The Southwestern Historical Quarterly, Volume 92, July 1988 - April, 1989 Page: 497
The following text was automatically extracted from the image on this page using optical character recognition software:
he was a natural storyteller with something worthwhile to tell. His
subtle flair for drama without romantic pretense makes the story en-
grossing and highly readable. His account of an Indian's daring rescue
of a settler's daughter from a raging prairie fire is both memorable and
Editor John Allen Peterson has allowed LeFors to tell the story by re-
taining for the most part the pace, spelling, and sentence construction
of the original manuscript. Also, extensive annotations by the editor,
H. Allen Anderson, and James Peterson provide appropriate context.
This handsomely designed book serves as an excellent primary re-
source for a period of Texas history that has been much neglected.
Texas Tech University DAVID J. MURRAH
Portraits of Conflzct: A Photographic History of Arkansas zn the Civil War. By
Bobby Roberts and Carl Moneyhon. (Fayetteville: University of
Arkansas Press, 1987. Pp. 242. Acknowledgments, introduction,
illustrations, appendix, notes, bibliography, index. $34.95, cloth;
Beginning with Francis T. Miller's ten-volume Photographic Hzstory of
the Civil War in 191 1, the popular affinity for viewing the nation's great
conflict through the camera's truthful lense has continued unabated.
Only during the last two decades, however, has scholarship on the sub-
ject reached truly serious levels. The analytical works of William Fras-
sanito on the major battles in the East, the National Historical Society's
massive Image of War series, William C. Davis's Touched by Fzre series,
and Lawrence T. Jones's superbly annotated portraits appearing in his
annual Confederate Calendar give undeniable testimony to the diligence
and enthusiasm of experts who have successfully catered to the ever-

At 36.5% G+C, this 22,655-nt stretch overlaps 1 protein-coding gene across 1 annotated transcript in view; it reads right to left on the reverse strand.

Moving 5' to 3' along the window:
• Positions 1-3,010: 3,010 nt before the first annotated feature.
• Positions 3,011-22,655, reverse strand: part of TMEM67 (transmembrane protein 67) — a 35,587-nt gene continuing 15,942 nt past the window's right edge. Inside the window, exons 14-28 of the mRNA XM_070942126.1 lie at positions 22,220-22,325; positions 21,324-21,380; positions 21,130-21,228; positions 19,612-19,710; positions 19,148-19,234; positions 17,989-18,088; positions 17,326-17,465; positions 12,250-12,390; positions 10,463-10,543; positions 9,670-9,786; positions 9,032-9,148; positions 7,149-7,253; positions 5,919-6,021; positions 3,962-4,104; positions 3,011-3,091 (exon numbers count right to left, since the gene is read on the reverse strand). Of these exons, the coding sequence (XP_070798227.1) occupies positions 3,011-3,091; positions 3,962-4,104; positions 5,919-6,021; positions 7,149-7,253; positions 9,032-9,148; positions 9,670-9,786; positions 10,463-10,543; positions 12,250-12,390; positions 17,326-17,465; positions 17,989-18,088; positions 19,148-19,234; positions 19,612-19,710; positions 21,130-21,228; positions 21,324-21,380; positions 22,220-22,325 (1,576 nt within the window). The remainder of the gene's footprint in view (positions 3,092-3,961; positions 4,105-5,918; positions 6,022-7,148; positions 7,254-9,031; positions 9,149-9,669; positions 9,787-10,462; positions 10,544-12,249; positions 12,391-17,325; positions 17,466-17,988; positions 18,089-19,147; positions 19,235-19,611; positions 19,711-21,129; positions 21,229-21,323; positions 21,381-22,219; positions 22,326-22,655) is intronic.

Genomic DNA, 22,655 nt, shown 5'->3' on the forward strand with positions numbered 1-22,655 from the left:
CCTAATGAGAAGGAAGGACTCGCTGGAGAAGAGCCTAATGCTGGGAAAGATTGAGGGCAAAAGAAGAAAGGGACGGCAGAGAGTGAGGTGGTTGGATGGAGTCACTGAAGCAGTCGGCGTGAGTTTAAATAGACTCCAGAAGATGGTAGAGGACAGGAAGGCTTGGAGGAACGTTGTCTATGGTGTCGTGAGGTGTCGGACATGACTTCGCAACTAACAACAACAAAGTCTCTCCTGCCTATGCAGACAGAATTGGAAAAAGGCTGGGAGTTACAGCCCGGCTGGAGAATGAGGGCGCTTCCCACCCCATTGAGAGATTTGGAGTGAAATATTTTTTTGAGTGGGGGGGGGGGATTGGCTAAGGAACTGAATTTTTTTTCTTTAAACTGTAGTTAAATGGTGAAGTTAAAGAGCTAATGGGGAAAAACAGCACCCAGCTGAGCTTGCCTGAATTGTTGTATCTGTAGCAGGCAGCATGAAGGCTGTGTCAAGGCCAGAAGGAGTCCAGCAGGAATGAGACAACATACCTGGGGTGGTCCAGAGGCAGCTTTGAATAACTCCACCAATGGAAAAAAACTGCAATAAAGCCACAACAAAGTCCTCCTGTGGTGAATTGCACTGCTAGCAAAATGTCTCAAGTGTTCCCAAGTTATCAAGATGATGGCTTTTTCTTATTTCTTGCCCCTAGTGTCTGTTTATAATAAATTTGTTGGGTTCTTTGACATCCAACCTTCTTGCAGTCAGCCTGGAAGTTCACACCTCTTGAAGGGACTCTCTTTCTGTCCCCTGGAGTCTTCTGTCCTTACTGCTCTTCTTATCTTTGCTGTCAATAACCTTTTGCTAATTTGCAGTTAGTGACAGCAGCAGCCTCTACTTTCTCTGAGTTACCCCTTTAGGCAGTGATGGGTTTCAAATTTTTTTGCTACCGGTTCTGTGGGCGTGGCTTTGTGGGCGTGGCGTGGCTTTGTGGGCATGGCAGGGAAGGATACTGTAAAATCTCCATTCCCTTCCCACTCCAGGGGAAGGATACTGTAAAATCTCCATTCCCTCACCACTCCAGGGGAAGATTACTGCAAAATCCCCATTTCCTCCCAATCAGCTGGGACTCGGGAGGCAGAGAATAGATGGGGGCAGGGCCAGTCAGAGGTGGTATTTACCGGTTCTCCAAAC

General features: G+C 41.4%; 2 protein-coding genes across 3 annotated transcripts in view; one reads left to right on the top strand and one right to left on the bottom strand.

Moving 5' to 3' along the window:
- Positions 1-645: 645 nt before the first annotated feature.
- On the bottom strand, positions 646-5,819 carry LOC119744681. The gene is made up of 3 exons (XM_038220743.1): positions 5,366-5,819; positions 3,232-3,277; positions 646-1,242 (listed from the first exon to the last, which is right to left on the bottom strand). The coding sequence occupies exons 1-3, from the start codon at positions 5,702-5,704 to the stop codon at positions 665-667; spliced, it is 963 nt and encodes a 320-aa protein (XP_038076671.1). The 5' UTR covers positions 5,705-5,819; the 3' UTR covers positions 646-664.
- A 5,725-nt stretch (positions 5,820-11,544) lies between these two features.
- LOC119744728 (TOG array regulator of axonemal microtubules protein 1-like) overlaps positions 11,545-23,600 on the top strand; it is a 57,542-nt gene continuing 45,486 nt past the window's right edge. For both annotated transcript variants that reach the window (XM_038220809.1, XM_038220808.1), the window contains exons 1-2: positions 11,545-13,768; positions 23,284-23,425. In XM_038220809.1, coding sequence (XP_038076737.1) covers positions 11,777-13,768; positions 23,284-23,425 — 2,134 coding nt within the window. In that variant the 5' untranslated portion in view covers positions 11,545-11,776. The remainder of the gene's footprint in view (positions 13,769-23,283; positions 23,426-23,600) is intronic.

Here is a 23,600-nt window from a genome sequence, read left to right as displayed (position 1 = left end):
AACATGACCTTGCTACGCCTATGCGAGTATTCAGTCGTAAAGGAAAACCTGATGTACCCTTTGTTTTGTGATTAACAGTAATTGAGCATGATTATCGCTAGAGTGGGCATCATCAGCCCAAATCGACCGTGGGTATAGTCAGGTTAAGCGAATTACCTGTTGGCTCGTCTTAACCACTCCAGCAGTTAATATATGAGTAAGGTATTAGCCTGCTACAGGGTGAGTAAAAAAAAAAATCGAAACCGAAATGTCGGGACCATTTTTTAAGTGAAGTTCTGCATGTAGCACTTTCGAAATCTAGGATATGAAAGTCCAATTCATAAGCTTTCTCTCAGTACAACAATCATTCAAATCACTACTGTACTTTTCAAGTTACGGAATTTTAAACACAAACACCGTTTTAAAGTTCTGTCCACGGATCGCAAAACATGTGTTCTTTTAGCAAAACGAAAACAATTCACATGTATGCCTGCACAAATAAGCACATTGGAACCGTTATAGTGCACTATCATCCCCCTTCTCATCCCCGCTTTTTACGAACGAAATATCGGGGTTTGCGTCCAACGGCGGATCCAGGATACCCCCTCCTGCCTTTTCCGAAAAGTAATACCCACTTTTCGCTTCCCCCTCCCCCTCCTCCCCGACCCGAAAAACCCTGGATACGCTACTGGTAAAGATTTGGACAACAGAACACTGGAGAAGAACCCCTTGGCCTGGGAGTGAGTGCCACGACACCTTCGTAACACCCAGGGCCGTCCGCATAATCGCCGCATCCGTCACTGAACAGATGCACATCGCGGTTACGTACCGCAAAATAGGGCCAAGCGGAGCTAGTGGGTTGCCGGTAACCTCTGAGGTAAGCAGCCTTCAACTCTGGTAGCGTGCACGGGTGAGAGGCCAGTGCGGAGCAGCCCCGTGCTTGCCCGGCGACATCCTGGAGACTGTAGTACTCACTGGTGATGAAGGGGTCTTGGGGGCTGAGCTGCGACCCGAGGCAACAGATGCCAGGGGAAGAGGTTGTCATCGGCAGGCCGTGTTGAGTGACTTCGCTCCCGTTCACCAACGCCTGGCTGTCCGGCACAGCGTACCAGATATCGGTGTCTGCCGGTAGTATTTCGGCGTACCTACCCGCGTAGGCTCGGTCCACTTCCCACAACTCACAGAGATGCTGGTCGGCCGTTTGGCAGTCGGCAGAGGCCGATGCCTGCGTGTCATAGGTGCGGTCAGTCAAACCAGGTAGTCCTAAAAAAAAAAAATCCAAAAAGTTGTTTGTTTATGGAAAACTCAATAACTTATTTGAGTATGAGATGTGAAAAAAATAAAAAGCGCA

growing demand for an accurate visual record of the Civil War.
In Portraits of Conflict Bobby Roberts and Carl Moneyhon have pre-
sented a highly appealing volume concentrating on the war's photo-
graphic legacy within Arkansas. Published in a large format and re-
producing over two hundred separate images, the text comprises eight
chapters, along with a short introduction on photographers working in
Arkansas and an appendix providing biographical information on sev-
eral dozen military and political figures. The state's preparations for
war, events in various sections and towns (especially Helena and Little
Rock), the naval war along the Mississippi and its tributaries, medicine
and the terrible effects of disease, and the vexation of guerrilla warfare
are subjects that receive particular attention from the authors. The
narrative itself and the detailed captions accompanying the photo-
Here’s what’s next.
This issue can be searched. Note: Results may vary based on the legibility of text within the document.
Tools / Downloads
Get a copy of this page or view the extracted text.
Citing and Sharing
Basic information for referencing this web page. We also provide extended guidance on usage rights, references, copying or embedding.
Reference the current page of this Periodical.
Texas State Historical Association. The Southwestern Historical Quarterly, Volume 92, July 1988 - April, 1989, periodical, 1989; Austin, Texas. (texashistory.unt.edu/ark:/67531/metapth101212/m1/551/?rotate=270: accessed September 21, 2017), University of North Texas Libraries, The Portal to Texas History, texashistory.unt.edu; crediting Texas State Historical Association.